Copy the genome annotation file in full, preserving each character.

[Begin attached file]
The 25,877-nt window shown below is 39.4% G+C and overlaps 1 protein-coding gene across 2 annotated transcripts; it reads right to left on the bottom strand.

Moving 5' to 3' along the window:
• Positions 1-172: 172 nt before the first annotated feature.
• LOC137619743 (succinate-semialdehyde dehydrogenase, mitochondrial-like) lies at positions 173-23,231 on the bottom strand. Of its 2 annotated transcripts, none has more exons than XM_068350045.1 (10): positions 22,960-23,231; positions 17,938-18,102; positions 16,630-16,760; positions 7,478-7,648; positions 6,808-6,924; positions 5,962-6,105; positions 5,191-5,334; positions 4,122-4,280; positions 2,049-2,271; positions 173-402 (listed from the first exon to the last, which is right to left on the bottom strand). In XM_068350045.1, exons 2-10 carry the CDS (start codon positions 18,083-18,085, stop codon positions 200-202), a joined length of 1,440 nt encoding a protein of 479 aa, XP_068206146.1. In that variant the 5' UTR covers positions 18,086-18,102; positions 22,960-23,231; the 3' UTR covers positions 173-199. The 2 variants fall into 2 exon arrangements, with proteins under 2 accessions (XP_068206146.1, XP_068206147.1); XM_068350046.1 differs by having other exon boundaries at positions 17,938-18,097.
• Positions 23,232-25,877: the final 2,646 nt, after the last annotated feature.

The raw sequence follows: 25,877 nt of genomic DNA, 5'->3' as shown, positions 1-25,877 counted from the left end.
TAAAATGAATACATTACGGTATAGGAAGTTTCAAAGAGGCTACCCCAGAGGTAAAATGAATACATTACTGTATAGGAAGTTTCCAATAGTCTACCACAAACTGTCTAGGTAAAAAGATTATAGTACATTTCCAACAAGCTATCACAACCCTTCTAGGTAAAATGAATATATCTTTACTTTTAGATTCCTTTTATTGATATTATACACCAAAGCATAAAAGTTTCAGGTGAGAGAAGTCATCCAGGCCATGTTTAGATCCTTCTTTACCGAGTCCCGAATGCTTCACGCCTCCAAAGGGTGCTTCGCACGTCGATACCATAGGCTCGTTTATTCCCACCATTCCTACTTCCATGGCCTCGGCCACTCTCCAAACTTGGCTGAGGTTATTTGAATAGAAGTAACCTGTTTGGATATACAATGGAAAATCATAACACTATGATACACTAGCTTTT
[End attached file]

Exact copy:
The 25,877-nt window shown below is 39.4% G+C and overlaps 1 protein-coding gene across 2 annotated transcripts; it reads right to left on the bottom strand.

Moving 5' to 3' along the window:
• Positions 1-172: 172 nt before the first annotated feature.
• LOC137619743 (succinate-semialdehyde dehydrogenase, mitochondrial-like) lies at positions 173-23,231 on the bottom strand. Of its 2 annotated transcripts, none has more exons than XM_068350045.1 (10): positions 22,960-23,231; positions 17,938-18,102; positions 16,630-16,760; positions 7,478-7,648; positions 6,808-6,924; positions 5,962-6,105; positions 5,191-5,334; positions 4,122-4,280; positions 2,049-2,271; positions 173-402 (listed from the first exon to the last, which is right to left on the bottom strand). In XM_068350045.1, exons 2-10 carry the CDS (start codon positions 18,083-18,085, stop codon positions 200-202), a joined length of 1,440 nt encoding a protein of 479 aa, XP_068206146.1. In that variant the 5' UTR covers positions 18,086-18,102; positions 22,960-23,231; the 3' UTR covers positions 173-199. The 2 variants fall into 2 exon arrangements, with proteins under 2 accessions (XP_068206146.1, XP_068206147.1); XM_068350046.1 differs by having other exon boundaries at positions 17,938-18,097.
• Positions 23,232-25,877: the final 2,646 nt, after the last annotated feature.

The raw sequence follows: 25,877 nt of genomic DNA, 5'->3' as shown, positions 1-25,877 counted from the left end.
TAAAATGAATACATTACGGTATAGGAAGTTTCAAAGAGGCTACCCCAGAGGTAAAATGAATACATTACTGTATAGGAAGTTTCCAATAGTCTACCACAAACTGTCTAGGTAAAAAGATTATAGTACATTTCCAACAAGCTATCACAACCCTTCTAGGTAAAATGAATATATCTTTACTTTTAGATTCCTTTTATTGATATTATACACCAAAGCATAAAAGTTTCAGGTGAGAGAAGTCATCCAGGCCATGTTTAGATCCTTCTTTACCGAGTCCCGAATGCTTCACGCCTCCAAAGGGTGCTTCGCACGTCGATACCATAGGCTCGTTTATTCCCACCATTCCTACTTCCATGGCCTCGGCCACTCTCCAAACTTGGCTGAGGTTATTTGAATAGAAGTAACCTGTTTGGATATACAATGGAAAATCATAACACTATGATACACTAGCTTTT